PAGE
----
I actually almost finished it, almost made it This book was a massive disappointment. From Counterculture to Cyberculture is the first book to explore this extraordinary countterculture ironic transformation.
From Counterculture to Cyberculture is the first book to explore this extraordinary and ironic transformation. By no means a hagiography of Brand or anyone else, Turner is quick to point out the shortcomings and failings of the movement, both in its manifestation of hippie back-to-the-land fantasies, and its co-evolution with grom digital culture birthed by the rise of home computing and Internet access for all.
It answers a question that I hadn’t thought to ask: Lists with This Book. Turner traces the beginnings of Brand’s Whole Earth Network and its successors, with Brand’s message of technological liberation finding allies as varied as Kevin Kelly and Newt Gingrich. I initially picked this book since it discusses many events that were part of my life as well — from the Summer of Love in SF to working for the government on classified computer projects. Giving up with this for the moment.
Paul Duguid Times Literary Supplement. From Counterculture to Cyberculture is the first book to explore this extraordinary and ironic transformation. Thanks to their vision, counterculturalists and technologists alike joined together to reimagine computers as tools for personal liberation, the building of virtual and decidedly alternative communities, and the exploration of bold new social frontiers. Digital utopianism continues to morph with the rise of th As a life-long student of communication, I somehow missed this one by Fred Turner at Stanford.
No doubt, these leaders had and continue to have operative roles in shaping the discourse and the networks they built up, but as a structuring and narrative lens, it now feels incomplete or lopsided to focus primarily on the many published manifestoes of those voices.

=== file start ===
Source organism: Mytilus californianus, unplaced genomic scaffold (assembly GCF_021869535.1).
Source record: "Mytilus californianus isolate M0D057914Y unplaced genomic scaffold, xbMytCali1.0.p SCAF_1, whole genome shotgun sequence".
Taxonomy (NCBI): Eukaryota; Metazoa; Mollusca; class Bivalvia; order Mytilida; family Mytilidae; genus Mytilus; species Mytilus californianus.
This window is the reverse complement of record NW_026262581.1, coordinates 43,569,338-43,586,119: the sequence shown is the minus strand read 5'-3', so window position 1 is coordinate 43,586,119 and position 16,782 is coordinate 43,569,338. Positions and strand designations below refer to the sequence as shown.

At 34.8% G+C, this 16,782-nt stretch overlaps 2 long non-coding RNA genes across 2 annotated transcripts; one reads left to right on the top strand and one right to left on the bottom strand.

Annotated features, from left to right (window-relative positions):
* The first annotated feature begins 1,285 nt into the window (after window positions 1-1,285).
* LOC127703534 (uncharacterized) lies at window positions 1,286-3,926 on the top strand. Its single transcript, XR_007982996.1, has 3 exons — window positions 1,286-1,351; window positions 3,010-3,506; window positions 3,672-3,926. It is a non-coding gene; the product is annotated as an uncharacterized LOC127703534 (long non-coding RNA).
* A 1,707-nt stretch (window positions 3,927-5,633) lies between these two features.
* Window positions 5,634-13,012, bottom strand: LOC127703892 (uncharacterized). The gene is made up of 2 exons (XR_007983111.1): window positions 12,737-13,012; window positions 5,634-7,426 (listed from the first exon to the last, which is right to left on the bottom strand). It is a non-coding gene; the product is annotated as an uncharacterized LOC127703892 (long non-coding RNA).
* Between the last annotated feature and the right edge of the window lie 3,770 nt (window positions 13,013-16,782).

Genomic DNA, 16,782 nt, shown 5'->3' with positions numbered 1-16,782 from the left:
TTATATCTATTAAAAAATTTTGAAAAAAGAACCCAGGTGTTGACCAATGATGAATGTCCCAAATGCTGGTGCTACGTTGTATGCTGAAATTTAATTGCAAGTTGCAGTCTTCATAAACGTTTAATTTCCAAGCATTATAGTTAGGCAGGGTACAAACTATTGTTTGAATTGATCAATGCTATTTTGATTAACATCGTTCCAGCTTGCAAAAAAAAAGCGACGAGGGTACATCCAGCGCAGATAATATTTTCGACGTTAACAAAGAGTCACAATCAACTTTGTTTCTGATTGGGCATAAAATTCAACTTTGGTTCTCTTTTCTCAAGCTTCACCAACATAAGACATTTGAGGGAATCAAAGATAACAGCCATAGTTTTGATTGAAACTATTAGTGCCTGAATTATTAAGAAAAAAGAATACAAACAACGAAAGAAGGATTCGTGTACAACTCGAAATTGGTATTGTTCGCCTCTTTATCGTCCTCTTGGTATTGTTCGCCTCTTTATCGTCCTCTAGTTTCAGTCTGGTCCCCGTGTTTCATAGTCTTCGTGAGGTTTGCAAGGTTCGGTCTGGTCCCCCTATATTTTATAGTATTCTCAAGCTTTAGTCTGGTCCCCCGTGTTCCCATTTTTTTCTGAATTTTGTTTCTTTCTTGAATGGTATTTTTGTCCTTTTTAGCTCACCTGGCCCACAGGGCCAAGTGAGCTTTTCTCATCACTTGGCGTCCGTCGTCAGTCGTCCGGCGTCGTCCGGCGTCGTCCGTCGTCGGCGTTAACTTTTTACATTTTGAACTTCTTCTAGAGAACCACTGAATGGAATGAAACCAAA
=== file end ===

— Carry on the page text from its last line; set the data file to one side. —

Feb 26, Sara Watson rated it really liked it. Mike Holderness New Scientist.
Apr 30, Philip Palios rated it it was amazing. The New Communalists eschewed political resistance of any kind–their way was to disengage and run away, build new lives for themselves on what they saw as a “frontier.
Overall, a worthy read, even if scant on details with particular events I’d have liked to hear more about. Bleak tools of the cold war, they embodied the rigid cyyberculture and mechanical conformity that made the military-industrial complex possible.
From Counterculture to Cyberculture
Unlike many other histories that focus on the technical innovators. If you ever listen to people with advanced degrees in English, you’ll hear things like “narrative context”, “semiotics”, and “the rhetoric of making a difference. A bit dull, but well worth reading.
Digital utopianism continues to morph with the rise of the Internet of Things. Stewart Brand Meets the Cybernetic Counterculture 3. Taking the Whole Earth Digital 5. Sep 23, Scott Holstad rated it it was ok Shelves: In the early s, computers haunted the American popular imagination. I got this as I really enjoyed Stewart Brand’s last book, and wanted to know more about him.
History and Philosophy of Science. Want to Read saving…. If you are after a relativly easy-to-read biographical or historical account, though, then I would steer clear.